Declines in childhood obesity rates in Philadelphia point to success in healthy foods initiatives

September 11, 2012 at 11:24 am

The Centers for Disease Control and Prevention (CDC) reports that the obesity rates for children in the Philadelphia school districts declined between the 2006-2007 and 2009-2010 school years. These results were published last week in a study that measured the height and weight of the approximately 200,000 kids, kindergarten-grade 12,  served by the district. 80 percent of these children are minorities, and 50 percent are eligible for free or reduced lunches.

The CDC found that the obesity rate overall decreased by 4.8 percent between the ’06-’07 and ’09-’10 school years. Severe obesity was down from 8.5 percent to 7.9 percent. The declines were greater among some groups.  Obesity among elementary school students (grades K-5) went down 6 percent. The rates for African American boys and Hispanic girls went down by 7.6 percent and 7.4 percent respectively.

Philadelphia has been among the most aggressive cities to tackle the issues of health, nutrition education, and healthy food access. It was one of the first school districts to remove sodas and sugary drinks from vending machines, enact snack standards, offer free breakfast, discontinue the use of fryers, and switch to 1% milk. The city banned trans fats in restaurants, mandated nutrition information in chain restaurants, and created incentives for expanding access to healthy foods in corner stores.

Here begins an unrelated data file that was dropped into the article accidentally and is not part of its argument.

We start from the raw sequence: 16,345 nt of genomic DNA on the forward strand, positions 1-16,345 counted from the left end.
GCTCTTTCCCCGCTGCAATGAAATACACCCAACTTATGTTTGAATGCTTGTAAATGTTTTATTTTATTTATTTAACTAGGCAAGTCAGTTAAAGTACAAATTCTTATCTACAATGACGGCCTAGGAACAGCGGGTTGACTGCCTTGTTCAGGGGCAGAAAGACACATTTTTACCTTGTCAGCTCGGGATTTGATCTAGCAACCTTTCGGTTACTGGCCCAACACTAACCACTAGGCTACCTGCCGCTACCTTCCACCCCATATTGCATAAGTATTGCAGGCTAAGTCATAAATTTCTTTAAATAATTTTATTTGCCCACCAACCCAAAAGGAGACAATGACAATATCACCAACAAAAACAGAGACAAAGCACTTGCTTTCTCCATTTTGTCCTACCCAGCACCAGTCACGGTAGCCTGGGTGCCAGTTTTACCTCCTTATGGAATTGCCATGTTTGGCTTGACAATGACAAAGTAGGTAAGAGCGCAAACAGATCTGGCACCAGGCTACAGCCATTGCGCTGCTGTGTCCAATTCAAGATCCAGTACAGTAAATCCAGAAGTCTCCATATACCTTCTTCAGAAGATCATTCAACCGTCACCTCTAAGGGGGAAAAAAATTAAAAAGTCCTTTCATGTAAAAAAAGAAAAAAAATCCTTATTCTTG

Though these results do not provide hard evidence that the initiatives are working, there is a clear link.

In the absence of evidence that genetic changes suddenly added layers of fat beginning in the 1970s, the “environment” – price, advertising, purchasing habits, and myriad other factors – is clearly the culprit in the obesity epidemic, said Gary D. Foster, director of Temple University’s Center for Obesity Research and Education. “So if we blame the environment for the last 30 years,” said Foster, who was not involved with the new study, “we’ve got to credit the environment” for the improvement.

Philadelphia provides a hopeful example of what can be done nation-wide. Obesity rates are on the rise, as are the associated health problems. Educating children and influencing their relationship with food can help ensure that they grow into healthy adults.

Again, if you’re interested in exploring this issue in North Carolina, please register for the healthy foods forum, NC Gown, which will be on October 9 in Greensboro. Nutrition education and the impact on children will be one of our topics of discussion.

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